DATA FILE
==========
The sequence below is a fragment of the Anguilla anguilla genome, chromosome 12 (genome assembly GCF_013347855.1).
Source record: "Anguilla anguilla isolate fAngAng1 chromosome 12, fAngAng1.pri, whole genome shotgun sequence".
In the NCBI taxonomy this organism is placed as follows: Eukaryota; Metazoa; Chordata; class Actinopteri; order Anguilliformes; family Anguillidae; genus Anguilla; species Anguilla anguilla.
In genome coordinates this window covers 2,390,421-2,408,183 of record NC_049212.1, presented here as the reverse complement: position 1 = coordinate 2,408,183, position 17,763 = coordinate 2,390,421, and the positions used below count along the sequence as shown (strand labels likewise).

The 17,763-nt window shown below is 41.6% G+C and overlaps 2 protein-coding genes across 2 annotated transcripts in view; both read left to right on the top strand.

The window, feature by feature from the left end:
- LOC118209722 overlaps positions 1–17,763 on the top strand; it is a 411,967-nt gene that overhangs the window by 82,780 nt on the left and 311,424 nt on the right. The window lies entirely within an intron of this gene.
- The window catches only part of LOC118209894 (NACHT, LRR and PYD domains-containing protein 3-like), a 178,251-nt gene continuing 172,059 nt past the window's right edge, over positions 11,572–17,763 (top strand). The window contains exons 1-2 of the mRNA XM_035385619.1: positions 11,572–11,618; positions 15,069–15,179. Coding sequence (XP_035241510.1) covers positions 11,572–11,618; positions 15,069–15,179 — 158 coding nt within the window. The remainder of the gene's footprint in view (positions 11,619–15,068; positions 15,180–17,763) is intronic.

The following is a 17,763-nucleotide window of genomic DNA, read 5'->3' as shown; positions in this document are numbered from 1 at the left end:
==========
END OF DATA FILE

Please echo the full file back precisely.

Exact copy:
The sequence below is a fragment of the Anguilla anguilla genome, chromosome 12 (genome assembly GCF_013347855.1).
Source record: "Anguilla anguilla isolate fAngAng1 chromosome 12, fAngAng1.pri, whole genome shotgun sequence".
In the NCBI taxonomy this organism is placed as follows: Eukaryota; Metazoa; Chordata; class Actinopteri; order Anguilliformes; family Anguillidae; genus Anguilla; species Anguilla anguilla.
In genome coordinates this window covers 2,390,421-2,408,183 of record NC_049212.1, presented here as the reverse complement: position 1 = coordinate 2,408,183, position 17,763 = coordinate 2,390,421, and the positions used below count along the sequence as shown (strand labels likewise).

The 17,763-nt window shown below is 41.6% G+C and overlaps 2 protein-coding genes across 2 annotated transcripts in view; both read left to right on the top strand.

The window, feature by feature from the left end:
- LOC118209722 overlaps positions 1–17,763 on the top strand; it is a 411,967-nt gene that overhangs the window by 82,780 nt on the left and 311,424 nt on the right. The window lies entirely within an intron of this gene.
- The window catches only part of LOC118209894 (NACHT, LRR and PYD domains-containing protein 3-like), a 178,251-nt gene continuing 172,059 nt past the window's right edge, over positions 11,572–17,763 (top strand). The window contains exons 1-2 of the mRNA XM_035385619.1: positions 11,572–11,618; positions 15,069–15,179. Coding sequence (XP_035241510.1) covers positions 11,572–11,618; positions 15,069–15,179 — 158 coding nt within the window. The remainder of the gene's footprint in view (positions 11,619–15,068; positions 15,180–17,763) is intronic.

The following is a 17,763-nucleotide window of genomic DNA, read 5'->3' as shown; positions in this document are numbered from 1 at the left end: